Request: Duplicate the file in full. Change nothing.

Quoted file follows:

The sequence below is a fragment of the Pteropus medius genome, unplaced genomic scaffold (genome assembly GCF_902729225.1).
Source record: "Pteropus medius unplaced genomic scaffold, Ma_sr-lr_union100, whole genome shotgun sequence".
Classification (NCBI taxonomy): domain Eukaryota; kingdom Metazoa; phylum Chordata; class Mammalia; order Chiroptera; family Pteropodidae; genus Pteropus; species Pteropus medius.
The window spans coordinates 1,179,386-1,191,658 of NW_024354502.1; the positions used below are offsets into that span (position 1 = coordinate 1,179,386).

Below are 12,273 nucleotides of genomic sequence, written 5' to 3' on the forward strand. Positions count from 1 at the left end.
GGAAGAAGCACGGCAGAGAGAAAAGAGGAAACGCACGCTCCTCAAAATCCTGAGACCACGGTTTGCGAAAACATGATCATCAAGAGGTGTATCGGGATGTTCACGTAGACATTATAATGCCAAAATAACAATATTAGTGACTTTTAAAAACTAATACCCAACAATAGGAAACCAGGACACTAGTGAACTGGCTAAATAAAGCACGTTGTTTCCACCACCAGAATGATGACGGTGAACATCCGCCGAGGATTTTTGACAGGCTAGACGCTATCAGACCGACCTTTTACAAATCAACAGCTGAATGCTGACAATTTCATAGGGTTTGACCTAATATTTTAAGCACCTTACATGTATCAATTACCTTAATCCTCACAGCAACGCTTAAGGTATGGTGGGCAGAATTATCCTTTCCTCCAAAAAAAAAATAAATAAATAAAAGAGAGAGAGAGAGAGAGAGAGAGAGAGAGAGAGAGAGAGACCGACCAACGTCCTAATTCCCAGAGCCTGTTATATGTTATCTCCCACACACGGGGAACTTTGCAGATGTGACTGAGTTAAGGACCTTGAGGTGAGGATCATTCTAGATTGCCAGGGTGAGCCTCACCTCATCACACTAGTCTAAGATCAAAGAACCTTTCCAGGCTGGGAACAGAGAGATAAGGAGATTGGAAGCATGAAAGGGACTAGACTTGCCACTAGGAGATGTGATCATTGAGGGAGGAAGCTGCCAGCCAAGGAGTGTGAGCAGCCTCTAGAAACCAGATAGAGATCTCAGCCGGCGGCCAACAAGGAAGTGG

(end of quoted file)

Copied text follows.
The sequence below is a fragment of the Pteropus medius genome, unplaced genomic scaffold (genome assembly GCF_902729225.1).
Source record: "Pteropus medius unplaced genomic scaffold, Ma_sr-lr_union100, whole genome shotgun sequence".
Classification (NCBI taxonomy): domain Eukaryota; kingdom Metazoa; phylum Chordata; class Mammalia; order Chiroptera; family Pteropodidae; genus Pteropus; species Pteropus medius.
The window spans coordinates 1,179,386-1,191,658 of NW_024354502.1; the positions used below are offsets into that span (position 1 = coordinate 1,179,386).

Below are 12,273 nucleotides of genomic sequence, written 5' to 3' on the forward strand. Positions count from 1 at the left end.
GGAAGAAGCACGGCAGAGAGAAAAGAGGAAACGCACGCTCCTCAAAATCCTGAGACCACGGTTTGCGAAAACATGATCATCAAGAGGTGTATCGGGATGTTCACGTAGACATTATAATGCCAAAATAACAATATTAGTGACTTTTAAAAACTAATACCCAACAATAGGAAACCAGGACACTAGTGAACTGGCTAAATAAAGCACGTTGTTTCCACCACCAGAATGATGACGGTGAACATCCGCCGAGGATTTTTGACAGGCTAGACGCTATCAGACCGACCTTTTACAAATCAACAGCTGAATGCTGACAATTTCATAGGGTTTGACCTAATATTTTAAGCACCTTACATGTATCAATTACCTTAATCCTCACAGCAACGCTTAAGGTATGGTGGGCAGAATTATCCTTTCCTCCAAAAAAAAAATAAATAAATAAAAGAGAGAGAGAGAGAGAGAGAGAGAGAGAGAGAGAGAGAGACCGACCAACGTCCTAATTCCCAGAGCCTGTTATATGTTATCTCCCACACACGGGGAACTTTGCAGATGTGACTGAGTTAAGGACCTTGAGGTGAGGATCATTCTAGATTGCCAGGGTGAGCCTCACCTCATCACACTAGTCTAAGATCAAAGAACCTTTCCAGGCTGGGAACAGAGAGATAAGGAGATTGGAAGCATGAAAGGGACTAGACTTGCCACTAGGAGATGTGATCATTGAGGGAGGAAGCTGCCAGCCAAGGAGTGTGAGCAGCCTCTAGAAACCAGATAGAGATCTCAGCCGGCGGCCAACAAGGAAGTGG